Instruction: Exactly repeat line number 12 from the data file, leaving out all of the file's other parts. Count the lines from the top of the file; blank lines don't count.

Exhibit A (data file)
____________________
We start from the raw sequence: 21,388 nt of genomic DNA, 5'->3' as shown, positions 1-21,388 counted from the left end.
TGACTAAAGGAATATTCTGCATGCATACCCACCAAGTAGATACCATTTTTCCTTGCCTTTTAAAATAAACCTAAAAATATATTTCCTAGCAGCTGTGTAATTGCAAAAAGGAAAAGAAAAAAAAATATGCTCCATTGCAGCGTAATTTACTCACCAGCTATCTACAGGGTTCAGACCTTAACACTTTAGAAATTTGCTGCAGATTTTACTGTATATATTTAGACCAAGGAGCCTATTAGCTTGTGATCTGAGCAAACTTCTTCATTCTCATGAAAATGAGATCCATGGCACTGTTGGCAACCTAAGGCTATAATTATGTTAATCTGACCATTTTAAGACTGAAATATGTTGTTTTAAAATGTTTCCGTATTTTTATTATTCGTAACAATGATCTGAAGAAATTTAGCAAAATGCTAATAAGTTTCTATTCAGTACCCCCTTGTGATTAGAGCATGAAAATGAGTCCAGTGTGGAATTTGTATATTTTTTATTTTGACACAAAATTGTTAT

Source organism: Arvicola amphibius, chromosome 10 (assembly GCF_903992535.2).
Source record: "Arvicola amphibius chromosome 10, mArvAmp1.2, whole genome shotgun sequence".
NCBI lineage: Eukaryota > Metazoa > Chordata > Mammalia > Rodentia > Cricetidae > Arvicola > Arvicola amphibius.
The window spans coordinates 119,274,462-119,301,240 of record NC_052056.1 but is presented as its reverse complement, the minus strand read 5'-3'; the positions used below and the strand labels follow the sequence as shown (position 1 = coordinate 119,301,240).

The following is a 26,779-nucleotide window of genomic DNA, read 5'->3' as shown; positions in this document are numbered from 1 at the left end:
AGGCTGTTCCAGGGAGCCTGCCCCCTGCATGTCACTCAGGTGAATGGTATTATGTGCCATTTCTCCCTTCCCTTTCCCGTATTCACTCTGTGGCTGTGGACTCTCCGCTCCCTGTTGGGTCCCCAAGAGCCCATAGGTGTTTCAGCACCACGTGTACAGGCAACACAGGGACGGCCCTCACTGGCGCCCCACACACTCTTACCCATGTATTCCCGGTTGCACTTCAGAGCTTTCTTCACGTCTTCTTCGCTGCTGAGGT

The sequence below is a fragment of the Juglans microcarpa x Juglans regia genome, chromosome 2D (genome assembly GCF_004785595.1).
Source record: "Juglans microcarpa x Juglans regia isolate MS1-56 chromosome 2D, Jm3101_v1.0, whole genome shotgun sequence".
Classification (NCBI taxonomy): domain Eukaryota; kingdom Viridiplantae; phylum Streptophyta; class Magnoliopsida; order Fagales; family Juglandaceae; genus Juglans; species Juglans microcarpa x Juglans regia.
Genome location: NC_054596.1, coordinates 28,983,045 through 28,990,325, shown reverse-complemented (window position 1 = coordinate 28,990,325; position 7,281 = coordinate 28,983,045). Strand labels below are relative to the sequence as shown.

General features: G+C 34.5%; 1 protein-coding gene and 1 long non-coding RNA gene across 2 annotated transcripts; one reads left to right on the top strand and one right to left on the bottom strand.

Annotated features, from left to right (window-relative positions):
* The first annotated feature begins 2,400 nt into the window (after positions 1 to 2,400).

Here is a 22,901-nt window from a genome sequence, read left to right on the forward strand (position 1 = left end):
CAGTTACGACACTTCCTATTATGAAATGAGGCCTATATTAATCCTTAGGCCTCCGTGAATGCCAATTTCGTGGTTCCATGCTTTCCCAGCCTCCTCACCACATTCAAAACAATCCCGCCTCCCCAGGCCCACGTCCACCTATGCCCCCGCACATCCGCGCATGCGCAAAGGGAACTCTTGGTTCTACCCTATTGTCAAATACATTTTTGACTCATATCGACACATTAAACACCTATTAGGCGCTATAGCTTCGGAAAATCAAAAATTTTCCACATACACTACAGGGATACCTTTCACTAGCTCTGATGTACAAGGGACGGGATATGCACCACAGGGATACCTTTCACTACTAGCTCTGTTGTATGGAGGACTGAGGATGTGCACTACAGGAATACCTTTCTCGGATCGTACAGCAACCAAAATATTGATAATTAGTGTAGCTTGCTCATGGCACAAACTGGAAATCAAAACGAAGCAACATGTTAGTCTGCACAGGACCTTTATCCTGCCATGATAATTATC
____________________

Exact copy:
Genome location: NC_054596.1, coordinates 28,983,045 through 28,990,325, shown reverse-complemented (window position 1 = coordinate 28,990,325; position 7,281 = coordinate 28,983,045). Strand labels below are relative to the sequence as shown.